Why sleeping less than six hours a night may increase your risk of heart disease
It’s well known that many Americans suffer from poor sleep, and there is plenty of evidence that sleeping poorly can have a bad effect on your health. A new study published in the Journal of the American College of Cardiology (onlinejacc.org) provides additional evidence that not getting enough sleep or suffering from poor sleep quality may have direct effects on heart health.
This new research – based on nearly four thousand adults monitored during sleep– indicates that people who sleep less than six hours a night may be at increased risk for cardiovascular disease. The study found that chronic lack of sleep and poor sleep quality raise the odds of fatty plaque accumulation in arteries – a condition known as atherosclerosis. This is associated with an increased risk of heart attack and stroke.
Previous studies have shown that lack of sleep also plays a role in the development of high blood pressure, inflammation and obesity. Not sleeping enough, or in some cases sleeping too much, may lead to the development of diabetes, and sleep apnea (abnormal breathing at night) has been associated with heart rhythm disorders.
There are many ways to fight heart disease, including medications, diet and exercise. This study also illustrates the importance of getting enough high quality sleep. We should remember that getting enough sleep is an important part of maintaining a healthy lifestyle.
What’s keeping you awake
Two common reasons people suffer from insomnia include the use of caffeine and alcohol. Many people think alcohol helps you get to sleep, but there's a rebound effect. If you drink alcohol, you may wake up after a short period of sleep and have a hard time getting back to sleep. And if you do get back to sleep, it often results in poor quality sleep.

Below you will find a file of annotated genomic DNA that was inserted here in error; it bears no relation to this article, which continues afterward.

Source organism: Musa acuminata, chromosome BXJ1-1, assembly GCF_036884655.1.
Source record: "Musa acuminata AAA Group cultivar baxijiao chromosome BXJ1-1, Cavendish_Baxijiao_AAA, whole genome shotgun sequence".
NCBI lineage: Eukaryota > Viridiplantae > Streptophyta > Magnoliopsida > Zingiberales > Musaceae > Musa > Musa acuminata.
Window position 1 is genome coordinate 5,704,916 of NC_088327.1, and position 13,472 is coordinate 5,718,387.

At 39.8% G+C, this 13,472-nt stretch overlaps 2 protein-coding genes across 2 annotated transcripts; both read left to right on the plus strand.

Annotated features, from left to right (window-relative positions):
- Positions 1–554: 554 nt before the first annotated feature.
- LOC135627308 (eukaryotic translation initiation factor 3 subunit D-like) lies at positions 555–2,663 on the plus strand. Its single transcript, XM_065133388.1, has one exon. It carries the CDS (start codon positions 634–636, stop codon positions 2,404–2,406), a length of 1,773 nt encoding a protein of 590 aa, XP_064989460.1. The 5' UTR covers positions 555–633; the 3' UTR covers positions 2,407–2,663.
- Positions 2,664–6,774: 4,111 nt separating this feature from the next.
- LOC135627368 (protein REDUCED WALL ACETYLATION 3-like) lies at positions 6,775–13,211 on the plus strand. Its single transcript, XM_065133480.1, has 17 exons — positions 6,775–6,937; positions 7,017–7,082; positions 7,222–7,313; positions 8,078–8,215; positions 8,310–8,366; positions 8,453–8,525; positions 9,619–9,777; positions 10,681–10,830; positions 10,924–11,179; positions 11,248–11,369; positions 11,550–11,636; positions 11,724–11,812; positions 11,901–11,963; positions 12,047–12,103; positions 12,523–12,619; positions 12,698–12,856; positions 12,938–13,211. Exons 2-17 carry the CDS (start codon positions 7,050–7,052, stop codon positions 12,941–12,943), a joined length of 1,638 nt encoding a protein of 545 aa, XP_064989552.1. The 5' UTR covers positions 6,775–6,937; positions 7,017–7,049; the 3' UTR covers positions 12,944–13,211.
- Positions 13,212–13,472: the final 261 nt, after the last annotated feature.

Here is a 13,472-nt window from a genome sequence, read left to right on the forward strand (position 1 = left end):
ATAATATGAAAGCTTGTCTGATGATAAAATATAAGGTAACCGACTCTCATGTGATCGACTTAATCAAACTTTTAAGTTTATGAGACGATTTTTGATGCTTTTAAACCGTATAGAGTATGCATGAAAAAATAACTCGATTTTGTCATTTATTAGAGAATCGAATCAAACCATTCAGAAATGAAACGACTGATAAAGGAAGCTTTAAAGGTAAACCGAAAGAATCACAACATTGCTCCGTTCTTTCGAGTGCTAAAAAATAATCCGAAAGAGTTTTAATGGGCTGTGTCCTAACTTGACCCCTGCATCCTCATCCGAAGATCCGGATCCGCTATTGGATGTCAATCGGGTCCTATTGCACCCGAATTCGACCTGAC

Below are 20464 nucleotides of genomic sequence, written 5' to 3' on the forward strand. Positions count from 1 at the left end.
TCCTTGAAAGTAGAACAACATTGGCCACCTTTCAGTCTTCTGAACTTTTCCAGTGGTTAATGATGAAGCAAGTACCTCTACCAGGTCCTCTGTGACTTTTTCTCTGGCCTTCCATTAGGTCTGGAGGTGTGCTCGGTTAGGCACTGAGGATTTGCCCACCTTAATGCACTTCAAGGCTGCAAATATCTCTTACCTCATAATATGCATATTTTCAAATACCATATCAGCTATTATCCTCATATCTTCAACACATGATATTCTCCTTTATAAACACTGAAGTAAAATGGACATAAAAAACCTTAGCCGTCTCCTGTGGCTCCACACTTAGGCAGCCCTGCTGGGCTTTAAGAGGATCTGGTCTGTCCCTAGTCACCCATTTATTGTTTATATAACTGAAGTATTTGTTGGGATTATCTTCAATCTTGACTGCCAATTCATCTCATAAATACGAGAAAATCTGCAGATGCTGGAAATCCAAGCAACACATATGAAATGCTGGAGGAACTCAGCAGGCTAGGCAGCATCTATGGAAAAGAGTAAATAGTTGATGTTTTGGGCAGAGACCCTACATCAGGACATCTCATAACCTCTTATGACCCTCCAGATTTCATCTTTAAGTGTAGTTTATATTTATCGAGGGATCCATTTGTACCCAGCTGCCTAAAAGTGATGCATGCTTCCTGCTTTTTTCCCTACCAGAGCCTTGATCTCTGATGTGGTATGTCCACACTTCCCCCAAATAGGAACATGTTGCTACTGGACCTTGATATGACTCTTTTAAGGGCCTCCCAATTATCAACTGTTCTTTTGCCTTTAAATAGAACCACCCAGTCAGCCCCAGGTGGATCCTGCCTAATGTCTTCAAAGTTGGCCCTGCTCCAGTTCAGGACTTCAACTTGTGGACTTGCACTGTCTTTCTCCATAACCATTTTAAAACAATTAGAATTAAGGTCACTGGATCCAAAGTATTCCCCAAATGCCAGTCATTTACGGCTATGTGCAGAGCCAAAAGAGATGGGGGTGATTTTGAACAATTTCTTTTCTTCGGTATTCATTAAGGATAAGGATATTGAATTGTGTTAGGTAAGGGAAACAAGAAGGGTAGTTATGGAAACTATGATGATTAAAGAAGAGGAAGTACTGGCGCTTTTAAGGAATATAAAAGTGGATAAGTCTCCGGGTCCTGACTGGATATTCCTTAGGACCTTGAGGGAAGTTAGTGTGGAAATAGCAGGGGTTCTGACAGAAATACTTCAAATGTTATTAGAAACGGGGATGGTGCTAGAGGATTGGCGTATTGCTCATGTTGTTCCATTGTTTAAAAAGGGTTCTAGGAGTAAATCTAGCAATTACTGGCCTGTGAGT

In addition to cutting back on caffeine and alcohol consumption, there are a number of ways to make sure your nighttime routine results in an evening of sound slumber. Try these tips:
Lighten up on evening meals. Finish dinner several hours before bedtime and avoid foods that cause indigestion.
Exercise early. Exercise helps promote restful sleep if it is done several hours before you go to bed.
Nap early—or not at all. This is because late-day naps decrease sleep drive. If you must nap, it’s better to keep it short and before 5:00 pm.
Keep your internal clock set with a consistent sleep schedule. Having a regular sleep schedule helps to ensure better quality and consistent sleep.
Establish a soothing pre-sleep routine. Ease the transition from wake time to sleep time with a period of relaxing activities an hour or so before bed. Take a bath, read a book, watch television or practice relaxation exercises.
Turn your bedroom into a sleep-inducing environment. A quiet, dark, and cool environment can help promote sleep. Use heavy curtains, blackout shades, or an eye mask to block light. Keep the temperature comfortably cool—between 60 and 75 degrees Fahrenheit.
Maintain a consistent wake time. Just as you go to bed at the same time each night, try to schedule your sleep so that you also wake up at the same time each day.
Some of these tips will be easier to include in your daily and nightly routine than others. However, if you stick with them, your chances of achieving more restful sleep will improve. And, as this new research suggests, sleeping soundly for at least six hours each night may significantly improve your heart health. In addition to maintaining a sensible diet and regular exercise, be sure to make a good night’s sleep part of your healthy lifestyle.
Christopher Kocher, MD, is a cardiologist with Mount Nittany Physician Group Cardiology.
This article originally appeared in State College Magazine